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Google’s enterprise value has overtaken Apple’s. Do we care?

FORTUNE — This may be one of those milestones with no real meaning.

But according to Seeking Alpha, Google (GOOG) has overtaken Apple (AAPL) to become the world’s most valuable company in terms of how much it would cost to take it over.

The changing of guard was noted by a self-described contrarian named Ashraf Eassa. He’s using a standard measure called Enterprise Value that’s usually defined as follows:

 EV = market cap
+ (debt + minority interest + preferred shares)
– (total cash and cash equivalents).

It’s that last bit that pushed Google (with $58 billion in net cash on the books) past Apple ($141 billion).

Of course, it’s unlikely that anyone is about take over either company. And as Eassa points out in Apple: This Is Ridiculous, “there is absolutely no contest as to who the real ‘boss’ is” in terms of generating cash. (See chart.)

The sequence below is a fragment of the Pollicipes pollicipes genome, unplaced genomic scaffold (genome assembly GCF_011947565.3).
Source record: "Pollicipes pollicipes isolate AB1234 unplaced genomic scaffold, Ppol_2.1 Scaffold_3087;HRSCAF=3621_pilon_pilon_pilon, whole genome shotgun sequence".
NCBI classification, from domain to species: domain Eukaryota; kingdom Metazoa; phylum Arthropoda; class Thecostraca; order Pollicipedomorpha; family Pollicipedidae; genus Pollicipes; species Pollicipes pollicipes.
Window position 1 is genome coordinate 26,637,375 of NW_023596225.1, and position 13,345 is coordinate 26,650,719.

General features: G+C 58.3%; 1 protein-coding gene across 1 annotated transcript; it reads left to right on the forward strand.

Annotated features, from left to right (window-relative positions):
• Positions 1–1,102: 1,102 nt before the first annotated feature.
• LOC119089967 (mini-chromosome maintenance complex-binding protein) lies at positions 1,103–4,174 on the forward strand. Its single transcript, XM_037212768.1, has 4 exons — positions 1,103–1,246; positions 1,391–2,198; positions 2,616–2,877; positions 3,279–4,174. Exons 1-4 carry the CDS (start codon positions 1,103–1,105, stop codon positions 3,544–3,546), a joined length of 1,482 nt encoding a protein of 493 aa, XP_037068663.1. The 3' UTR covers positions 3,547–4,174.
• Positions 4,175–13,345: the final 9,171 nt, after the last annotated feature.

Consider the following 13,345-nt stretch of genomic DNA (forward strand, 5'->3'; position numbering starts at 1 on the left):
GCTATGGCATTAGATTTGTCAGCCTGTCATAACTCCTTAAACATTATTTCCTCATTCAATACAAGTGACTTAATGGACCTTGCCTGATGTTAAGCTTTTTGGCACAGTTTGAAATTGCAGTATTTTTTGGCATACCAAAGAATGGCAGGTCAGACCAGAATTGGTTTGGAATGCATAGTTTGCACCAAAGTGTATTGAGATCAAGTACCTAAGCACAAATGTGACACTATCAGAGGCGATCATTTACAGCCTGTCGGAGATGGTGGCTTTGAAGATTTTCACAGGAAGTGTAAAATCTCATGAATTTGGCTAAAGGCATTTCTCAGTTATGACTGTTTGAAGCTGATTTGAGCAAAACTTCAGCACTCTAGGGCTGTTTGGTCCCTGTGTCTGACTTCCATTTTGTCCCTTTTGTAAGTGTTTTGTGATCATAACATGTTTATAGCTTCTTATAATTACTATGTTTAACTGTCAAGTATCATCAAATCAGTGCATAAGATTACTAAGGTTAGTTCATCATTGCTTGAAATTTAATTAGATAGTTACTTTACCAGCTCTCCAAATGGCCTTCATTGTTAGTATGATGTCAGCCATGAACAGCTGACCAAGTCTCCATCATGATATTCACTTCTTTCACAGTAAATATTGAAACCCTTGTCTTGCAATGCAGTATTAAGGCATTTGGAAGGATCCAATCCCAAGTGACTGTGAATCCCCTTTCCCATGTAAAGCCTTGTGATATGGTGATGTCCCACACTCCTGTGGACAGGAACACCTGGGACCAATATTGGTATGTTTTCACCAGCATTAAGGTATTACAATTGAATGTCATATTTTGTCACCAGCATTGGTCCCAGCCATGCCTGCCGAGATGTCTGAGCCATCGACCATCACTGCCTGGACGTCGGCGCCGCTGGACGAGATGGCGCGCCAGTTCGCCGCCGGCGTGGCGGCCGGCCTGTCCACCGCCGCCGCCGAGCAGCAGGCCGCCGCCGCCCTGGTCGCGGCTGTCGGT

“I think this valuation gap is, frankly, absurd and worth exploiting,” he concludes. “I’m starting to believe that Google has run far ahead of itself and — despite how much I absolutely adore Google — think that the pair trade here is probably to short Google/buy Apple until Apple’s enterprise value is, once again, squarely ahead of Google’s.”

His advice, not mine.